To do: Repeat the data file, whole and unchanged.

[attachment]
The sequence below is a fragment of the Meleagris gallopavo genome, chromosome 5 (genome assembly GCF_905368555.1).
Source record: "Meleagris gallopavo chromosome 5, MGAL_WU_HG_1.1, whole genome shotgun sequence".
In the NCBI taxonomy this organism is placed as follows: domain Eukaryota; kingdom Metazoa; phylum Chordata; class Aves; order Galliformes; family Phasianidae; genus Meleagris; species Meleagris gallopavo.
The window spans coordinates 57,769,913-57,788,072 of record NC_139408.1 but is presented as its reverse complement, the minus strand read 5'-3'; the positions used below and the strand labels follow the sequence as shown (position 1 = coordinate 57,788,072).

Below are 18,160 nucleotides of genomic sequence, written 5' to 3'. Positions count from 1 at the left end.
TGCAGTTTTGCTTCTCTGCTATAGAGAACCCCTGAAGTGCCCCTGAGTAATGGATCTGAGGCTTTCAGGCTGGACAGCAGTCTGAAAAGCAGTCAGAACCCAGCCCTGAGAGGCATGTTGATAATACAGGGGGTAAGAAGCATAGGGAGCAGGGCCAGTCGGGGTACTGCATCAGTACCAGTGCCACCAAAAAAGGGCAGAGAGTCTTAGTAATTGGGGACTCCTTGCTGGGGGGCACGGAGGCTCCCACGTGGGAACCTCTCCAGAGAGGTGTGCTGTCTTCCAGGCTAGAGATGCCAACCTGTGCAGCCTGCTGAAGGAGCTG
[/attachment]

The sequence below is a fragment of the Meleagris gallopavo genome, chromosome 5 (genome assembly GCF_905368555.1).
Source record: "Meleagris gallopavo chromosome 5, MGAL_WU_HG_1.1, whole genome shotgun sequence".
In the NCBI taxonomy this organism is placed as follows: domain Eukaryota; kingdom Metazoa; phylum Chordata; class Aves; order Galliformes; family Phasianidae; genus Meleagris; species Meleagris gallopavo.
The window spans coordinates 57,769,913-57,788,072 of record NC_139408.1 but is presented as its reverse complement, the minus strand read 5'-3'; the positions used below and the strand labels follow the sequence as shown (position 1 = coordinate 57,788,072).

Below are 18,160 nucleotides of genomic sequence, written 5' to 3'. Positions count from 1 at the left end.
TGCAGTTTTGCTTCTCTGCTATAGAGAACCCCTGAAGTGCCCCTGAGTAATGGATCTGAGGCTTTCAGGCTGGACAGCAGTCTGAAAAGCAGTCAGAACCCAGCCCTGAGAGGCATGTTGATAATACAGGGGGTAAGAAGCATAGGGAGCAGGGCCAGTCGGGGTACTGCATCAGTACCAGTGCCACCAAAAAAGGGCAGAGAGTCTTAGTAATTGGGGACTCCTTGCTGGGGGGCACGGAGGCTCCCACGTGGGAACCTCTCCAGAGAGGTGTGCTGTCTTCCAGGCTAGAGATGCCAACCTGTGCAGCCTGCTGAAGGAGCTG